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Feb 19, 2019 12:00 PM CST
This is our first post here so we'd like to say hello to everyone:)
We have no experience at taking care about plants - our apartment seemed to be a bit "empty" place so we decided to change it.
I realize that probably we made and will do many mistakes, but maybe you can help us to prevent further damage by sharing some thoughts with us.
I admit that when placing plant we mostly considered how it will look than how plant will feel
First, our Money Tree.
The windows are facing South-East.
Unfortunately recently some leaves turned yellow, some have partially dried and some have light discolored (dried?) spots.
Now in Poland sun is not very strong so we keep windows shutters open.
Second, Fiddle-leaf Fig.
It is located next to North-West window.
Aas you can see, without direct sunlight. Probably this is bad decision. Problem we have you can see on photos: brown spots on leaves, especially visible on the youngest leaf. Also we worry about this deformation of leaf presented on photo (second and third) is natural or also sign of some problem. This is visible mainly on leaves closer to the ground.
Third, we have Ficus Ginseng, also located on North-West side. It lost a lot of leaves on the beginning, but now there is many new ones so we hope it will survive. We would like to place some other big plant in the left corner of this room (marked ? on photo) but, considering that it will be really shady corder , we don't know what to choose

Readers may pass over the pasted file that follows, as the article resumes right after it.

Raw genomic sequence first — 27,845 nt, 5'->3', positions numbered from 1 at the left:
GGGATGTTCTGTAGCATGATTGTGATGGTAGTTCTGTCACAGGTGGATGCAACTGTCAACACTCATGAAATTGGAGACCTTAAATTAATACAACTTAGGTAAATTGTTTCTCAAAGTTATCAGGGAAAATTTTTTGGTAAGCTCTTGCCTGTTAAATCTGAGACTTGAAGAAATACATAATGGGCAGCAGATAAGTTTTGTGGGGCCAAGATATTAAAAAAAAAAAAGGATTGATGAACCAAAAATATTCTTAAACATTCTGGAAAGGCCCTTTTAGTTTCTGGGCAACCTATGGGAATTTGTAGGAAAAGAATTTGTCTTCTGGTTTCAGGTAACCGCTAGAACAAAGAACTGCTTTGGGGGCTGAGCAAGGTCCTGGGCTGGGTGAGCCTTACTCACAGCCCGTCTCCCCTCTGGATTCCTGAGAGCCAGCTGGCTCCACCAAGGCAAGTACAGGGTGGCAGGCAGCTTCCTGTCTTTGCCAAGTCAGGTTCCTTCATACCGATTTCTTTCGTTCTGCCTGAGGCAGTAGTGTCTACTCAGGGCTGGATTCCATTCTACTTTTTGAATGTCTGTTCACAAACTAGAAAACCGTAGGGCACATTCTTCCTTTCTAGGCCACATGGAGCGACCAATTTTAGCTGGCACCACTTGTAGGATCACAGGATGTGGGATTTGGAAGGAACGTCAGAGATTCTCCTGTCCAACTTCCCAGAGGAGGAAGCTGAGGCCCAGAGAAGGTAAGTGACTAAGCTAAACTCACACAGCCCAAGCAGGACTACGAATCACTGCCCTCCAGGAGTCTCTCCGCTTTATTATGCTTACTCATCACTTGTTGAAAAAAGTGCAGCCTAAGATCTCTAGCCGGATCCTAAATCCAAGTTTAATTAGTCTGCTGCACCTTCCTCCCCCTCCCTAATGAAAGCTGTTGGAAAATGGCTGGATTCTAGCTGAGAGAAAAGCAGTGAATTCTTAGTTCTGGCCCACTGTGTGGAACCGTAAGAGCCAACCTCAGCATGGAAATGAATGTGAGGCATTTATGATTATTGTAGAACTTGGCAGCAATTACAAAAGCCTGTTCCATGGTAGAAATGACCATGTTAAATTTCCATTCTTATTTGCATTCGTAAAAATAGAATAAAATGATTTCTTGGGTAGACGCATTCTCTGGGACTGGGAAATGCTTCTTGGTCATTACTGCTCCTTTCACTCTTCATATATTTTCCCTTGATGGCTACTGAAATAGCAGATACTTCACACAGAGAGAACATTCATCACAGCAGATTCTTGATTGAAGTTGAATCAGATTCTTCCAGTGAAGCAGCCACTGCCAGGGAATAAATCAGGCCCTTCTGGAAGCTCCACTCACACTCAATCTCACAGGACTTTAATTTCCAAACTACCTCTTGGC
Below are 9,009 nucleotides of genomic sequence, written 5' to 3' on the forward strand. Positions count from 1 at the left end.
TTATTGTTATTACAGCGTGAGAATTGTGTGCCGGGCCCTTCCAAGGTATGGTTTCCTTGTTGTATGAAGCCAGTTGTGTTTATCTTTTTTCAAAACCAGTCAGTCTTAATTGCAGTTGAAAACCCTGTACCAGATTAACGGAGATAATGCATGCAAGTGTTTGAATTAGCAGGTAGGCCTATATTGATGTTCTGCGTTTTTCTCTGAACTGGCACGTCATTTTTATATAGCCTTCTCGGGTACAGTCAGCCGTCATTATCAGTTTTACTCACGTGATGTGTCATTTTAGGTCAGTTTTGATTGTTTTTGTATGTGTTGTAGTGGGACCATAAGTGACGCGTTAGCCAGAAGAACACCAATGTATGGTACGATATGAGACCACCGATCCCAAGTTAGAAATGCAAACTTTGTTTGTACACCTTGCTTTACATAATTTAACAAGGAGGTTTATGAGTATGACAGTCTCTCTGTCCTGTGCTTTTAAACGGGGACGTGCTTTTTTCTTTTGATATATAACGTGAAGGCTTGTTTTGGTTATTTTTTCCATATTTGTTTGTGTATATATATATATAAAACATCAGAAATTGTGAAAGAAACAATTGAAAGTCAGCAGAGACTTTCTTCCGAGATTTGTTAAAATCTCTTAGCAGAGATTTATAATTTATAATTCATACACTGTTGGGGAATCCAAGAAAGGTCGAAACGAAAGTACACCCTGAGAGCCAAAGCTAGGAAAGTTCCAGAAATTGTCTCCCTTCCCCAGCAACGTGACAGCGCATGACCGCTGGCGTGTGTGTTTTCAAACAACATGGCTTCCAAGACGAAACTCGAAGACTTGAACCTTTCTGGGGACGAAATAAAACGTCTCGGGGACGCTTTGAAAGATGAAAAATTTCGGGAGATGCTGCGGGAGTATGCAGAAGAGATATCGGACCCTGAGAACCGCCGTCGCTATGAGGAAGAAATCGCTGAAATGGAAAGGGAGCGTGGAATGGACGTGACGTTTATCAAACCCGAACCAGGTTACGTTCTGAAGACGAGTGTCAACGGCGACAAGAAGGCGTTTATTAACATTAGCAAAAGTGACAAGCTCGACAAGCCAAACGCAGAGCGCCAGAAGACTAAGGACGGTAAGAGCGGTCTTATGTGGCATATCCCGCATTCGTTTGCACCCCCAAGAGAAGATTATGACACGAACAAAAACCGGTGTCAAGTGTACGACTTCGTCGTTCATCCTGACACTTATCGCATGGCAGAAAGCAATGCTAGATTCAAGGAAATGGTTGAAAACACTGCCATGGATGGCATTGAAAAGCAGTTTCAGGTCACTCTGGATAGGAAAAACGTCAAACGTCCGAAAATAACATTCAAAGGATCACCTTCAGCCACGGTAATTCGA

Sorry for a bit long post, and thanks in advance for help:)
Anna and Blazej
Name: Will Creed
Professional indoor plant consultan
Feb 19, 2019 1:59 PM CST
|Welcome! This is a good place to learn. If you search randomly on the internet you will find a lot of poor information about indoor plants.
I suggest that you switch the locations of the Pachira and the Fiddle-leafed Fig (Lyrata). The latter requires more light than the former.
Small leaf spots on leaves are blemishes and indicate nothing more than nothing in nature is perfect. Occasional yellowing and dying back of a few older lower leaves is also inevitable. If your plants don't get enough light or are not watered properly, you will get more dying lower leaves than normal. So far, yours appear to be okay.
New leaves that emerge on a Lyrata do so with those reddish mottling. The new leaves will gradually turn all green as they mature.
Your Ginseng will lose some older leaves - more than your other plants - as it adapts to its new home. Its location there is fine.
In the corner location, the only larger plant that will do well there is a Dracaena 'Lisa.'
Some unsolicited advice. Keep all your plants in their plastic nursery pots as they are now. Resist the temptation to make the plants grow faster by putting them in larger pots. Water your plants thoroughly until some water trickle through their drain holes. Water the Pachira as soon as the top half-inch of soil is dry. Water the Lyrata and Ginseng as soon as the surface of the soil feels almost dry.
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